Cover art As if we needed more proof that creative music can spring up outside the so-called cultural centers of the country, we have Human Ottoman, a trio from Portland, Oregon. Grouping together drum kit, vibraphone, and cello is unconventional enough, but they take it to another level by writing music that contains elements of jazz, rock, and electronics combined with reckless abandon and an adventurous spirit. To say they sound like no other band is not hyperbole, but simple statement of fact.  » Read more
(Posted by Jon Davis 2017-04-14)

Craft in an Age of Disposable Culture —
Stick Men in Seattle, 2017

Cover art I suppose there are many contenders for the title of Hardest Working Band, but luckily that’s not a real contest, and certainly hard work alone is no gauge of worthiness. Since Stick Men got started as a development of Tony Levin’s Stick Man album ten years ago, the band has kept the new material coming, with studio and live releases getting into double digits (depending on how you count multiple versions of some of the live albums).  » Read more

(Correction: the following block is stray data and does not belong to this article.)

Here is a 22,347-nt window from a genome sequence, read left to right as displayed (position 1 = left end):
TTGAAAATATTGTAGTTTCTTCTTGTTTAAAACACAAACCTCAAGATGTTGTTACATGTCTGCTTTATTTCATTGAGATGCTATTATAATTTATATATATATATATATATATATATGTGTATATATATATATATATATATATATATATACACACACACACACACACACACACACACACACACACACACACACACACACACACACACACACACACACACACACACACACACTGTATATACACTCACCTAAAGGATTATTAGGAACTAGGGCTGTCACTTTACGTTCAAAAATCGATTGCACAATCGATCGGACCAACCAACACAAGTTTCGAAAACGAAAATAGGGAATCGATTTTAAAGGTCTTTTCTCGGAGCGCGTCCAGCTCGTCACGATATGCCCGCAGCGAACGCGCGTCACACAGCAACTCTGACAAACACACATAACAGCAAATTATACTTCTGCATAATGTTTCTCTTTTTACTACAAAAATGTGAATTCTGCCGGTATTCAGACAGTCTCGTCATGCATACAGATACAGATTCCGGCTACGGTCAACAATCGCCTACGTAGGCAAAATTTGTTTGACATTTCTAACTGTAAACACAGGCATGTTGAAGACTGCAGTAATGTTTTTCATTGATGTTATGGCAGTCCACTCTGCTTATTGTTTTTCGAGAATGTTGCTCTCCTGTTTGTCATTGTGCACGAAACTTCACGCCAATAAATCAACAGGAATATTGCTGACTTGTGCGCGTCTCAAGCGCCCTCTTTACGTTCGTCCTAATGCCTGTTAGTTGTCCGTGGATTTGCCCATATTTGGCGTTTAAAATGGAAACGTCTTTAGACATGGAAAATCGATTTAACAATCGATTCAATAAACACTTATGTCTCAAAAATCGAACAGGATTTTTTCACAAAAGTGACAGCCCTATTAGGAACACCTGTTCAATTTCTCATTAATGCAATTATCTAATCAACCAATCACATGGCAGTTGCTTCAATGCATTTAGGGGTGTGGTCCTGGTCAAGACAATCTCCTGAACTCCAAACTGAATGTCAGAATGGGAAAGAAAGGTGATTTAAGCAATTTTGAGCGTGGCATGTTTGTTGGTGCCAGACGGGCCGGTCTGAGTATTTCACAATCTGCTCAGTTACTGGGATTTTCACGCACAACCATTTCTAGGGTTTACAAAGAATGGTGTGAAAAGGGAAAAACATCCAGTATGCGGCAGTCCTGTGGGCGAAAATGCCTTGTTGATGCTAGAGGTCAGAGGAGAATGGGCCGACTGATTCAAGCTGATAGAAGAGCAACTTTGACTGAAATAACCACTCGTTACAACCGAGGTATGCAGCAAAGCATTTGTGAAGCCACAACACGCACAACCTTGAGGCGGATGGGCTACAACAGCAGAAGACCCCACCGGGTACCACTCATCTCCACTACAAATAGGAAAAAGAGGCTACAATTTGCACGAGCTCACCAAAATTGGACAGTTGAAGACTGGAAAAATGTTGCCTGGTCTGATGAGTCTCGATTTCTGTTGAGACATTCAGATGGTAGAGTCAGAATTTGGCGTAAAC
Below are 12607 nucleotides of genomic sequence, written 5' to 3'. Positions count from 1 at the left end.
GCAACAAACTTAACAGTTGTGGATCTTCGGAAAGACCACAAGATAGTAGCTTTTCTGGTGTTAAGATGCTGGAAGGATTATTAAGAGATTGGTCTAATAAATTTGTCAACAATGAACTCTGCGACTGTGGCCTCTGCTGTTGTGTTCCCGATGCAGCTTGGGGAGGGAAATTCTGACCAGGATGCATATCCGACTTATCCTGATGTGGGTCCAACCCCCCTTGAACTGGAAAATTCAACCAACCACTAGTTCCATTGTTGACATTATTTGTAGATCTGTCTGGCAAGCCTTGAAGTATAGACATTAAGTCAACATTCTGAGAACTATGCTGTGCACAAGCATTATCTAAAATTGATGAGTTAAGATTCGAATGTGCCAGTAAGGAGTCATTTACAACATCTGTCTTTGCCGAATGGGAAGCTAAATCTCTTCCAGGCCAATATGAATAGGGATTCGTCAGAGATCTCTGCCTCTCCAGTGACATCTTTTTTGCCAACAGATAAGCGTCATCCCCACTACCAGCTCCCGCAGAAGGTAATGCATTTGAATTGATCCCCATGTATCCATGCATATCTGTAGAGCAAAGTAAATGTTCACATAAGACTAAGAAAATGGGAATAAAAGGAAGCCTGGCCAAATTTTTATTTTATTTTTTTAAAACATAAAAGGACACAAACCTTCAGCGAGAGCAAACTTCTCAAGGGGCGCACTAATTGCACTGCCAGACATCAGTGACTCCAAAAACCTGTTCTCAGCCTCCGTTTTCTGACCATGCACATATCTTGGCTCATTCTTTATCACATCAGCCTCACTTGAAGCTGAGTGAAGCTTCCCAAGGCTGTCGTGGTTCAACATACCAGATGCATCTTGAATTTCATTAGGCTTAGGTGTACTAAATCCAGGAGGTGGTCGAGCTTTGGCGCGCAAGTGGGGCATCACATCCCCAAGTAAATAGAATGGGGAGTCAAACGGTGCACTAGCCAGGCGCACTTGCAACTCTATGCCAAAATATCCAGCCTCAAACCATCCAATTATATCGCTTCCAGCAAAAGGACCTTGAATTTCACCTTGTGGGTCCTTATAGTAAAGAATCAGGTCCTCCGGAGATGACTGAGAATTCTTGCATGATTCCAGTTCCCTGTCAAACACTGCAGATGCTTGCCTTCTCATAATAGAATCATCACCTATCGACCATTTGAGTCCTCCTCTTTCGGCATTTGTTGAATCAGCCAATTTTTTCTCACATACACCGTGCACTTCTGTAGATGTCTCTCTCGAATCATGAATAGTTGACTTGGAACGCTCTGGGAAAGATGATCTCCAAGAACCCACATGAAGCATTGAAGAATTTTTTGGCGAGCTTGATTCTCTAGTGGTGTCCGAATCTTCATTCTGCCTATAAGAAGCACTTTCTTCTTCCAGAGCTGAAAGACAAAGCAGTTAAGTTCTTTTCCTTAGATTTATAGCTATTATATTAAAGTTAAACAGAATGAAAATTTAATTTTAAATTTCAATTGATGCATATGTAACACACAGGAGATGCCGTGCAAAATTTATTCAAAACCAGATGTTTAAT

(Posted by Jon Davis 2017-02-10)


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Latest news

2017-10-18
Phil Miller RIP – Sad word reaches us today of the passing of another of the great musicians of the Canterbury Scene — guitarist Phil Miller. His distinctive sound added greatly to Matching Mole, Hatfield and the North, and National Health, and he also contributed to albums by Caravan, Dave Stewart $amp; Barbara Gaskin, and many others. He was 68. » Read more

2017-10-13
Moonjune to Distribute Tony Levin's Back Catalog – It has been announced that Moonjune will now handle distribution for Tony Levin's catalog of releases. These great albums will now be a bit easier to get hold of, so check out the site and see what you're missing. The veteran of King Crimson and Stick Men worked with a host of great players on these albums, and we've reviewed most of them over the course of the years. » Read more

2017-09-26